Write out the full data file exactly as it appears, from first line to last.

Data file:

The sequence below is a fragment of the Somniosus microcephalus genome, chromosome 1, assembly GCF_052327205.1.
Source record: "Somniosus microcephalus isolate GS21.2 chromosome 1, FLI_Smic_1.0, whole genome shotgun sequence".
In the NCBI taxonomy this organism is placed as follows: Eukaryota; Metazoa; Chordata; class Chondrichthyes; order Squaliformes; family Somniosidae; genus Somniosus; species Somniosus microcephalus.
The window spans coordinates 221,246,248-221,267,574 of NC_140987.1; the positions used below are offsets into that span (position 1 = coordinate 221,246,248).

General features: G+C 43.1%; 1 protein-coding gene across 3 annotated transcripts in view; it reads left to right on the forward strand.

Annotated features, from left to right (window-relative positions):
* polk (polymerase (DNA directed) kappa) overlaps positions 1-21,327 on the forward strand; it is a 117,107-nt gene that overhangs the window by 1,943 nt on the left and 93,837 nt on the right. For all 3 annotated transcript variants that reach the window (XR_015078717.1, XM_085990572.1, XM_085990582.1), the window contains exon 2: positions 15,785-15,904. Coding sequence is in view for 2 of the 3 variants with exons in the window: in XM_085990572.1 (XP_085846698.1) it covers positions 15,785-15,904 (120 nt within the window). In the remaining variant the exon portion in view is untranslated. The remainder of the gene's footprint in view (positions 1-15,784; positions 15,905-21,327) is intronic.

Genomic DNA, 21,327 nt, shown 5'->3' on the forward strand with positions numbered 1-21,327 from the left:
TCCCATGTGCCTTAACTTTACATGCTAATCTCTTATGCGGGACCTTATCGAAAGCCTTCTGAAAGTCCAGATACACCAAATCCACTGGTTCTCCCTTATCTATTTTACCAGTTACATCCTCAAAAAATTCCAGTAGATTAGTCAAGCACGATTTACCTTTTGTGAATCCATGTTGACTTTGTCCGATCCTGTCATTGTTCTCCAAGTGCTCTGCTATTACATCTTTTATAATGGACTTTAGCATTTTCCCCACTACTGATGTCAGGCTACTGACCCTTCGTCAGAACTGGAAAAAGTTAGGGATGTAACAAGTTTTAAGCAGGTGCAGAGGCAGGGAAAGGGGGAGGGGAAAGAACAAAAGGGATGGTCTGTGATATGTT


The sequence below is a fragment of the Somniosus microcephalus genome, chromosome 1, assembly GCF_052327205.1.
Source record: "Somniosus microcephalus isolate GS21.2 chromosome 1, FLI_Smic_1.0, whole genome shotgun sequence".
In the NCBI taxonomy this organism is placed as follows: Eukaryota; Metazoa; Chordata; class Chondrichthyes; order Squaliformes; family Somniosidae; genus Somniosus; species Somniosus microcephalus.
The window spans coordinates 221,246,248-221,267,574 of NC_140987.1; the positions used below are offsets into that span (position 1 = coordinate 221,246,248).

General features: G+C 43.1%; 1 protein-coding gene across 3 annotated transcripts in view; it reads left to right on the forward strand.

Annotated features, from left to right (window-relative positions):
* polk (polymerase (DNA directed) kappa) overlaps positions 1-21,327 on the forward strand; it is a 117,107-nt gene that overhangs the window by 1,943 nt on the left and 93,837 nt on the right. For all 3 annotated transcript variants that reach the window (XR_015078717.1, XM_085990572.1, XM_085990582.1), the window contains exon 2: positions 15,785-15,904. Coding sequence is in view for 2 of the 3 variants with exons in the window: in XM_085990572.1 (XP_085846698.1) it covers positions 15,785-15,904 (120 nt within the window). In the remaining variant the exon portion in view is untranslated. The remainder of the gene's footprint in view (positions 1-15,784; positions 15,905-21,327) is intronic.

Genomic DNA, 21,327 nt, shown 5'->3' on the forward strand with positions numbered 1-21,327 from the left:
TCCCATGTGCCTTAACTTTACATGCTAATCTCTTATGCGGGACCTTATCGAAAGCCTTCTGAAAGTCCAGATACACCAAATCCACTGGTTCTCCCTTATCTATTTTACCAGTTACATCCTCAAAAAATTCCAGTAGATTAGTCAAGCACGATTTACCTTTTGTGAATCCATGTTGACTTTGTCCGATCCTGTCATTGTTCTCCAAGTGCTCTGCTATTACATCTTTTATAATGGACTTTAGCATTTTCCCCACTACTGATGTCAGGCTACTGACCCTTCGTCAGAACTGGAAAAAGTTAGGGATGTAACAAGTTTTAAGCAGGTGCAGAGGCAGGGAAAGGGGGAGGGGAAAGAACAAAAGGGATGGTCTGTGATATGTT